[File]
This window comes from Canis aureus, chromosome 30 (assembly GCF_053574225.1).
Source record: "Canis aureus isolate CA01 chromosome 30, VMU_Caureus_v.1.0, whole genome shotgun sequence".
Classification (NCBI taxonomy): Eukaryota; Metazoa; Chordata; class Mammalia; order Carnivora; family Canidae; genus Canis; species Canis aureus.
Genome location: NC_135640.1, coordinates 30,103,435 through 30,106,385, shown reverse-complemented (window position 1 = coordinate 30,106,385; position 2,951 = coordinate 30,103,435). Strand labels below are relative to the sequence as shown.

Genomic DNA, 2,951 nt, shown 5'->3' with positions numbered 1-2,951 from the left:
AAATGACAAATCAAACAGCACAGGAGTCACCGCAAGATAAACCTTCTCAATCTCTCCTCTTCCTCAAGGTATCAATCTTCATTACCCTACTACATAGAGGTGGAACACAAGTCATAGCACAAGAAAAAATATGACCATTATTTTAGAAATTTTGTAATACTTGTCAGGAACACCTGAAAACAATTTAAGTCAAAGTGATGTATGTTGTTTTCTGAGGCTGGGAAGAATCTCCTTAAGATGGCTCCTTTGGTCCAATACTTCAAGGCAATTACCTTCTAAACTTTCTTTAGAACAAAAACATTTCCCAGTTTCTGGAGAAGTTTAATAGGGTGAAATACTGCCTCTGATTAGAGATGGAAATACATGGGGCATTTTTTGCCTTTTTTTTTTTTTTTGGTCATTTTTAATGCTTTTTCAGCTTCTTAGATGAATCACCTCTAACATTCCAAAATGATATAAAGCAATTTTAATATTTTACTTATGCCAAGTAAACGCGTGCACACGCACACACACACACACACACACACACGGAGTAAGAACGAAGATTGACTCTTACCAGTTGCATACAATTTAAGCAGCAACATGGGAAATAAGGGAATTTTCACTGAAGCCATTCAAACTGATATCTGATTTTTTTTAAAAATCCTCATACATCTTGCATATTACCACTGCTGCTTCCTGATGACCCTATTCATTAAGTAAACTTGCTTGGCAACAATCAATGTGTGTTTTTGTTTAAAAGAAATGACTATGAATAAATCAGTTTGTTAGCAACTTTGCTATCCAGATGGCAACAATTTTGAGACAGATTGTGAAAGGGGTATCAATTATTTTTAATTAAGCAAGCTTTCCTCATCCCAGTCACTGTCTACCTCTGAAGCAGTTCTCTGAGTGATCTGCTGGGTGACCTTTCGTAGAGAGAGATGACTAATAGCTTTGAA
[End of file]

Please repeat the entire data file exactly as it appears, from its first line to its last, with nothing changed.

This window comes from Canis aureus, chromosome 30 (assembly GCF_053574225.1).
Source record: "Canis aureus isolate CA01 chromosome 30, VMU_Caureus_v.1.0, whole genome shotgun sequence".
Classification (NCBI taxonomy): Eukaryota; Metazoa; Chordata; class Mammalia; order Carnivora; family Canidae; genus Canis; species Canis aureus.
Genome location: NC_135640.1, coordinates 30,103,435 through 30,106,385, shown reverse-complemented (window position 1 = coordinate 30,106,385; position 2,951 = coordinate 30,103,435). Strand labels below are relative to the sequence as shown.

Genomic DNA, 2,951 nt, shown 5'->3' with positions numbered 1-2,951 from the left:
AAATGACAAATCAAACAGCACAGGAGTCACCGCAAGATAAACCTTCTCAATCTCTCCTCTTCCTCAAGGTATCAATCTTCATTACCCTACTACATAGAGGTGGAACACAAGTCATAGCACAAGAAAAAATATGACCATTATTTTAGAAATTTTGTAATACTTGTCAGGAACACCTGAAAACAATTTAAGTCAAAGTGATGTATGTTGTTTTCTGAGGCTGGGAAGAATCTCCTTAAGATGGCTCCTTTGGTCCAATACTTCAAGGCAATTACCTTCTAAACTTTCTTTAGAACAAAAACATTTCCCAGTTTCTGGAGAAGTTTAATAGGGTGAAATACTGCCTCTGATTAGAGATGGAAATACATGGGGCATTTTTTGCCTTTTTTTTTTTTTTTGGTCATTTTTAATGCTTTTTCAGCTTCTTAGATGAATCACCTCTAACATTCCAAAATGATATAAAGCAATTTTAATATTTTACTTATGCCAAGTAAACGCGTGCACACGCACACACACACACACACACACACACGGAGTAAGAACGAAGATTGACTCTTACCAGTTGCATACAATTTAAGCAGCAACATGGGAAATAAGGGAATTTTCACTGAAGCCATTCAAACTGATATCTGATTTTTTTTAAAAATCCTCATACATCTTGCATATTACCACTGCTGCTTCCTGATGACCCTATTCATTAAGTAAACTTGCTTGGCAACAATCAATGTGTGTTTTTGTTTAAAAGAAATGACTATGAATAAATCAGTTTGTTAGCAACTTTGCTATCCAGATGGCAACAATTTTGAGACAGATTGTGAAAGGGGTATCAATTATTTTTAATTAAGCAAGCTTTCCTCATCCCAGTCACTGTCTACCTCTGAAGCAGTTCTCTGAGTGATCTGCTGGGTGACCTTTCGTAGAGAGAGATGACTAATAGCTTTGAA